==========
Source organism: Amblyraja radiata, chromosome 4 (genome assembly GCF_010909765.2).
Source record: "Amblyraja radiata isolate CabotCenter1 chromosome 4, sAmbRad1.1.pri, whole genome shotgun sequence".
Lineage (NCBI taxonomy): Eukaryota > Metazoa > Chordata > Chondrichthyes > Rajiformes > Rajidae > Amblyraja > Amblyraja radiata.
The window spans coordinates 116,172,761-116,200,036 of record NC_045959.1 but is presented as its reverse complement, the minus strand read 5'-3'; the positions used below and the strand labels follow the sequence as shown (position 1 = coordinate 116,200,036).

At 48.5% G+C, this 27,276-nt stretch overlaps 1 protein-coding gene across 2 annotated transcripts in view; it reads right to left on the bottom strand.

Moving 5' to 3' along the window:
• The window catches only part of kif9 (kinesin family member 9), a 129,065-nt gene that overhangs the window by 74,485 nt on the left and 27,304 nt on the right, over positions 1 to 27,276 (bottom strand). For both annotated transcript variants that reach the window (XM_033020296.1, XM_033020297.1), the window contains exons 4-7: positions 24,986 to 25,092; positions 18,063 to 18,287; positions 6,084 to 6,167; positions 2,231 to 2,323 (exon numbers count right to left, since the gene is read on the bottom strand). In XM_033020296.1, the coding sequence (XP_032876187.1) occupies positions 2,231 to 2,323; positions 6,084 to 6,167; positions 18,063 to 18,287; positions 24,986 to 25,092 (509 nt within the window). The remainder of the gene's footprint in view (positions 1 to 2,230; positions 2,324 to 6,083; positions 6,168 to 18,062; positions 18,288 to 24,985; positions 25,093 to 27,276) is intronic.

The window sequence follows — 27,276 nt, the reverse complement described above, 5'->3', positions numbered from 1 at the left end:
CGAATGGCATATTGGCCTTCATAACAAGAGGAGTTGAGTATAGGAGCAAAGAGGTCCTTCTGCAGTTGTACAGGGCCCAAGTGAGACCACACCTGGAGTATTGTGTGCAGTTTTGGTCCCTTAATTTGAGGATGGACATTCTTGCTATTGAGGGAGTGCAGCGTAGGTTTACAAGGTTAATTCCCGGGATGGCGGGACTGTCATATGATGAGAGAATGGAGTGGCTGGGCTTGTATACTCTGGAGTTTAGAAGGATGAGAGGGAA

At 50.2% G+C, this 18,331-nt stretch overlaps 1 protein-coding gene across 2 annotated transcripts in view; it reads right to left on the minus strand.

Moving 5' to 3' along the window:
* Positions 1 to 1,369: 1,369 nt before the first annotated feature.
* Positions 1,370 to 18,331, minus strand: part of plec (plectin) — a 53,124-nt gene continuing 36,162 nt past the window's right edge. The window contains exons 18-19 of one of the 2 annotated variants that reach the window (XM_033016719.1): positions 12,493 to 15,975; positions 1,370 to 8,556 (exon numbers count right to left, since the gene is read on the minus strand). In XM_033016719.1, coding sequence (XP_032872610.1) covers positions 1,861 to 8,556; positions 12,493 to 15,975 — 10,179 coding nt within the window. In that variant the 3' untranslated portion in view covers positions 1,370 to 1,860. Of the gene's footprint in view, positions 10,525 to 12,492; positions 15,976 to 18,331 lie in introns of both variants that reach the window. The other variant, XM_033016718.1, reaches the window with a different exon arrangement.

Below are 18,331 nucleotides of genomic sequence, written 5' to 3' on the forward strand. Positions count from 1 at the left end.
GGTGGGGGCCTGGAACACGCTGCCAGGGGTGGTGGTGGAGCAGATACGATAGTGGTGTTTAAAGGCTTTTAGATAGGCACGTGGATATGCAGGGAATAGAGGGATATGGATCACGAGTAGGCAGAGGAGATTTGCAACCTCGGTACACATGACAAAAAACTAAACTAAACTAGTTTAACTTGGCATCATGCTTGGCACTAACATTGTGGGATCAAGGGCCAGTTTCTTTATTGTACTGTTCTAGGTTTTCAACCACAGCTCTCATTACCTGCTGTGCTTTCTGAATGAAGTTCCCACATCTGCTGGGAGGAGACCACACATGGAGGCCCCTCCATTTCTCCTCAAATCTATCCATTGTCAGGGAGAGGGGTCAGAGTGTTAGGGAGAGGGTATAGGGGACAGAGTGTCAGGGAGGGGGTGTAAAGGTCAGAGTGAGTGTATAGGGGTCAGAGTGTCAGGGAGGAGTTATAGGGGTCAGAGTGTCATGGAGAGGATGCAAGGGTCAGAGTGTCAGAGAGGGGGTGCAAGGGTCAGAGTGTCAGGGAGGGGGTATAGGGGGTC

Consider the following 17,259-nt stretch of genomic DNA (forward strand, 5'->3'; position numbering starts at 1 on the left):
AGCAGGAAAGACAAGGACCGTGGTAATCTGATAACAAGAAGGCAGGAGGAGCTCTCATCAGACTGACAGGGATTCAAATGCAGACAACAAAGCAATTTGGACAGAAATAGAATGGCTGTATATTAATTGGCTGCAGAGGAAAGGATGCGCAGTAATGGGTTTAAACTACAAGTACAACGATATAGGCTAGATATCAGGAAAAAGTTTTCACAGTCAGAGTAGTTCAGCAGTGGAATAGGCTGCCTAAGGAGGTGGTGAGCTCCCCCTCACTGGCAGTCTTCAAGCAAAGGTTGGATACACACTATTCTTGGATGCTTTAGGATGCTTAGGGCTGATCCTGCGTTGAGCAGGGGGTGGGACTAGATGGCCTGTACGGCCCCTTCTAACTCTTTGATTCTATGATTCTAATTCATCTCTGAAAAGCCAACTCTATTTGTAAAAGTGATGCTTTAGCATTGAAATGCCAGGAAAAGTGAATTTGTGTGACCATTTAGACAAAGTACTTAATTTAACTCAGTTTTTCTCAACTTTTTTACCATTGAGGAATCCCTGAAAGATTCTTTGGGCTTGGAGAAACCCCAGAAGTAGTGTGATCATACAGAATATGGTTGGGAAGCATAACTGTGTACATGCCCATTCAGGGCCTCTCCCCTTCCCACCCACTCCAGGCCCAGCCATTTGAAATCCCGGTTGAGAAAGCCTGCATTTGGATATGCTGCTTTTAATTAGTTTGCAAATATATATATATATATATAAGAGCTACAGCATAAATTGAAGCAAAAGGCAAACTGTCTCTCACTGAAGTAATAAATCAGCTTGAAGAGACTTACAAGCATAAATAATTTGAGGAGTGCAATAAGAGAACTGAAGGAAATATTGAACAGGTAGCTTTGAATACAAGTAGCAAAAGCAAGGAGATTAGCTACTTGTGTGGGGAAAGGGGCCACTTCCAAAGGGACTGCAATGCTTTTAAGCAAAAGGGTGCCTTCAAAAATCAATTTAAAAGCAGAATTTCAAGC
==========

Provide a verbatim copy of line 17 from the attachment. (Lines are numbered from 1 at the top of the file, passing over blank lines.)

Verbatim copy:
AGCAGGAAAGACAAGGACCGTGGTAATCTGATAACAAGAAGGCAGGAGGAGCTCTCATCAGACTGACAGGGATTCAAATGCAGACAACAAAGCAATTTGGACAGAAATAGAATGGCTGTATATTAATTGGCTGCAGAGGAAAGGATGCGCAGTAATGGGTTTAAACTACAAGTACAACGATATAGGCTAGATATCAGGAAAAAGTTTTCACAGTCAGAGTAGTTCAGCAGTGGAATAGGCTGCCTAAGGAGGTGGTGAGCTCCCCCTCACTGGCAGTCTTCAAGCAAAGGTTGGATACACACTATTCTTGGATGCTTTAGGATGCTTAGGGCTGATCCTGCGTTGAGCAGGGGGTGGGACTAGATGGCCTGTACGGCCCCTTCTAACTCTTTGATTCTATGATTCTAATTCATCTCTGAAAAGCCAACTCTATTTGTAAAAGTGATGCTTTAGCATTGAAATGCCAGGAAAAGTGAATTTGTGTGACCATTTAGACAAAGTACTTAATTTAACTCAGTTTTTCTCAACTTTTTTACCATTGAGGAATCCCTGAAAGATTCTTTGGGCTTGGAGAAACCCCAGAAGTAGTGTGATCATACAGAATATGGTTGGGAAGCATAACTGTGTACATGCCCATTCAGGGCCTCTCCCCTTCCCACCCACTCCAGGCCCAGCCATTTGAAATCCCGGTTGAGAAAGCCTGCATTTGGATATGCTGCTTTTAATTAGTTTGCAAATATATATATATATATATAAGAGCTACAGCATAAATTGAAGCAAAAGGCAAACTGTCTCTCACTGAAGTAATAAATCAGCTTGAAGAGACTTACAAGCATAAATAATTTGAGGAGTGCAATAAGAGAACTGAAGGAAATATTGAACAGGTAGCTTTGAATACAAGTAGCAAAAGCAAGGAGATTAGCTACTTGTGTGGGGAAAGGGGCCACTTCCAAAGGGACTGCAATGCTTTTAAGCAAAAGGGTGCCTTCAAAAATCAATTTAAAAGCAGAATTTCAAGC